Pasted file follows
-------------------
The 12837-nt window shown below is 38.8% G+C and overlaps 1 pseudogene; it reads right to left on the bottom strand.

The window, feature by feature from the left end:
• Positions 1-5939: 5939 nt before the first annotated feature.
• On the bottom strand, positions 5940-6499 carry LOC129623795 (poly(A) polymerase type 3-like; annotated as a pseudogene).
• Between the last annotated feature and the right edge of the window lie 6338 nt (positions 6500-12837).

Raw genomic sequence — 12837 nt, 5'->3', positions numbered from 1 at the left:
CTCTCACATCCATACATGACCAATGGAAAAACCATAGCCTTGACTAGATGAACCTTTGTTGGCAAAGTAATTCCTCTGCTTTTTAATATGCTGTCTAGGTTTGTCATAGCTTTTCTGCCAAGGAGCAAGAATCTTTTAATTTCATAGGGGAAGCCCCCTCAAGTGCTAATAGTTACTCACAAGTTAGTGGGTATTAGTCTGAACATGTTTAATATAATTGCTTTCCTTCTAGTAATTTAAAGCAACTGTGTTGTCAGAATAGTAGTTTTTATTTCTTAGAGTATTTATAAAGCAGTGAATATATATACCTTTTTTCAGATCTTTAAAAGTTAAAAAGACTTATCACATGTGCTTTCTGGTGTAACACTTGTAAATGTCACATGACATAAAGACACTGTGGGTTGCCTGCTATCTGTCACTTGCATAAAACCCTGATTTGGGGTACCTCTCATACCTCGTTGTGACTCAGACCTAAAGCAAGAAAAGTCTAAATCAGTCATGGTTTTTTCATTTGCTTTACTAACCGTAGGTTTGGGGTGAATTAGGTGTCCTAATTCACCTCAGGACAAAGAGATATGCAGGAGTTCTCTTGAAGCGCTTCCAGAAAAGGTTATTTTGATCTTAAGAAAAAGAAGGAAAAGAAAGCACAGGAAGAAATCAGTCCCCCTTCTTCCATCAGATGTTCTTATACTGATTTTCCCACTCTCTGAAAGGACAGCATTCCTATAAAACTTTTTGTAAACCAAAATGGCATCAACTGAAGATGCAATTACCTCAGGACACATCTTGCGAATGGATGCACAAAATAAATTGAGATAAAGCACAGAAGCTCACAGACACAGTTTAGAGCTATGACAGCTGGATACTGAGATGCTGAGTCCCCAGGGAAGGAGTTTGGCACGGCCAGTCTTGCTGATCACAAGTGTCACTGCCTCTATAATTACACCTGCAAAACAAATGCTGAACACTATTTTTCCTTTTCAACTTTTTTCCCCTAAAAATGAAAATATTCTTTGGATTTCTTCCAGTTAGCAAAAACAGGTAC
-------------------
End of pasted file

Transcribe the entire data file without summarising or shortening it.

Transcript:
The 12837-nt window shown below is 38.8% G+C and overlaps 1 pseudogene; it reads right to left on the bottom strand.

The window, feature by feature from the left end:
• Positions 1-5939: 5939 nt before the first annotated feature.
• On the bottom strand, positions 5940-6499 carry LOC129623795 (poly(A) polymerase type 3-like; annotated as a pseudogene).
• Between the last annotated feature and the right edge of the window lie 6338 nt (positions 6500-12837).

Raw genomic sequence — 12837 nt, 5'->3', positions numbered from 1 at the left:
CTCTCACATCCATACATGACCAATGGAAAAACCATAGCCTTGACTAGATGAACCTTTGTTGGCAAAGTAATTCCTCTGCTTTTTAATATGCTGTCTAGGTTTGTCATAGCTTTTCTGCCAAGGAGCAAGAATCTTTTAATTTCATAGGGGAAGCCCCCTCAAGTGCTAATAGTTACTCACAAGTTAGTGGGTATTAGTCTGAACATGTTTAATATAATTGCTTTCCTTCTAGTAATTTAAAGCAACTGTGTTGTCAGAATAGTAGTTTTTATTTCTTAGAGTATTTATAAAGCAGTGAATATATATACCTTTTTTCAGATCTTTAAAAGTTAAAAAGACTTATCACATGTGCTTTCTGGTGTAACACTTGTAAATGTCACATGACATAAAGACACTGTGGGTTGCCTGCTATCTGTCACTTGCATAAAACCCTGATTTGGGGTACCTCTCATACCTCGTTGTGACTCAGACCTAAAGCAAGAAAAGTCTAAATCAGTCATGGTTTTTTCATTTGCTTTACTAACCGTAGGTTTGGGGTGAATTAGGTGTCCTAATTCACCTCAGGACAAAGAGATATGCAGGAGTTCTCTTGAAGCGCTTCCAGAAAAGGTTATTTTGATCTTAAGAAAAAGAAGGAAAAGAAAGCACAGGAAGAAATCAGTCCCCCTTCTTCCATCAGATGTTCTTATACTGATTTTCCCACTCTCTGAAAGGACAGCATTCCTATAAAACTTTTTGTAAACCAAAATGGCATCAACTGAAGATGCAATTACCTCAGGACACATCTTGCGAATGGATGCACAAAATAAATTGAGATAAAGCACAGAAGCTCACAGACACAGTTTAGAGCTATGACAGCTGGATACTGAGATGCTGAGTCCCCAGGGAAGGAGTTTGGCACGGCCAGTCTTGCTGATCACAAGTGTCACTGCCTCTATAATTACACCTGCAAAACAAATGCTGAACACTATTTTTCCTTTTCAACTTTTTTCCCCTAAAAATGAAAATATTCTTTGGATTTCTTCCAGTTAGCAAAAACAGGTAC